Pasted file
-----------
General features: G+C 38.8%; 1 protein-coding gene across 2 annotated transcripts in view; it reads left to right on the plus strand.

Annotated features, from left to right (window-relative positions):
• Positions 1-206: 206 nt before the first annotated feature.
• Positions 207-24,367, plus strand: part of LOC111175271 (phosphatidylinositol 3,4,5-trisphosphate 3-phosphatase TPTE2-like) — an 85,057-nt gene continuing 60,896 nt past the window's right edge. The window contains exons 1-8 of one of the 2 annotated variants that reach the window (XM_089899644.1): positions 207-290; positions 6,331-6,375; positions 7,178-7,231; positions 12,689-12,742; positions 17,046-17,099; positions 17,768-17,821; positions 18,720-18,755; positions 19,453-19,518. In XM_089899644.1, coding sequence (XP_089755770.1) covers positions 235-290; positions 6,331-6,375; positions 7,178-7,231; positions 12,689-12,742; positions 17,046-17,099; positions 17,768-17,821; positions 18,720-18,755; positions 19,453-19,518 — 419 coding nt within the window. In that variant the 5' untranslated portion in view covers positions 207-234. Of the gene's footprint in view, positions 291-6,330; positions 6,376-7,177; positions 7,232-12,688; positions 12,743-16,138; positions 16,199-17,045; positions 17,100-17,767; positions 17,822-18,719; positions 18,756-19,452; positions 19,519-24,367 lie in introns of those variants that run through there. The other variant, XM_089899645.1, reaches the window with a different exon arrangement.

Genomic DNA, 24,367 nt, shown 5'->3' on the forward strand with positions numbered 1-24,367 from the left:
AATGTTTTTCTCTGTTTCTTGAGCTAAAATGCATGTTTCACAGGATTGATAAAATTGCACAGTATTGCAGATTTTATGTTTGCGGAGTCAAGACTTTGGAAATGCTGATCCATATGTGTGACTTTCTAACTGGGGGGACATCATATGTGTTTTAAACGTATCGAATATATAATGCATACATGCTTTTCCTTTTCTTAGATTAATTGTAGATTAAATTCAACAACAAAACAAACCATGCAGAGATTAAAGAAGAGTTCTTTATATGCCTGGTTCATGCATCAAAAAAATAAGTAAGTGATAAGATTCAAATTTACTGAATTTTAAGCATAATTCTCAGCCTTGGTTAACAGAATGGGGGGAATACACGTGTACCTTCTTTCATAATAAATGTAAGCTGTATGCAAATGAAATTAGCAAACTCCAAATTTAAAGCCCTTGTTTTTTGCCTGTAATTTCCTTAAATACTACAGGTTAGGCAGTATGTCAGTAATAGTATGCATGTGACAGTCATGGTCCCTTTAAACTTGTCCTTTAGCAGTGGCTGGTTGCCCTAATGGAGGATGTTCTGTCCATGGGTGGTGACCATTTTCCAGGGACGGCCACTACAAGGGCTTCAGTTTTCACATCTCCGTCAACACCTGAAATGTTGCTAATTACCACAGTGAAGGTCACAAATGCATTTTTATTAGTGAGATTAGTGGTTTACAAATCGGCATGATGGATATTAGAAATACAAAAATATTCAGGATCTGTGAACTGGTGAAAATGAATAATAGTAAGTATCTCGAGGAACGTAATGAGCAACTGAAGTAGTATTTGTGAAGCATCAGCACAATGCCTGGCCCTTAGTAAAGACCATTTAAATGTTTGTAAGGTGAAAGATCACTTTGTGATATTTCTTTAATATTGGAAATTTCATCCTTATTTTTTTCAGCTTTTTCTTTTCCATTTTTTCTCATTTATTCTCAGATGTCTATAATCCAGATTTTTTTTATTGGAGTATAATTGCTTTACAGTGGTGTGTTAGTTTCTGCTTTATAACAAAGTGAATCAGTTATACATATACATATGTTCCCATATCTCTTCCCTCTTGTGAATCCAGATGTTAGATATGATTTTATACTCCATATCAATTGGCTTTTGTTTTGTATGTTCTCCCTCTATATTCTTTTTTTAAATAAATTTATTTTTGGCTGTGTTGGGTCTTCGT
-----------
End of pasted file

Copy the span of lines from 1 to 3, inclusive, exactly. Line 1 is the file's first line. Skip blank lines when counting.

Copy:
General features: G+C 38.8%; 1 protein-coding gene across 2 annotated transcripts in view; it reads left to right on the plus strand.

Annotated features, from left to right (window-relative positions):
• Positions 1-206: 206 nt before the first annotated feature.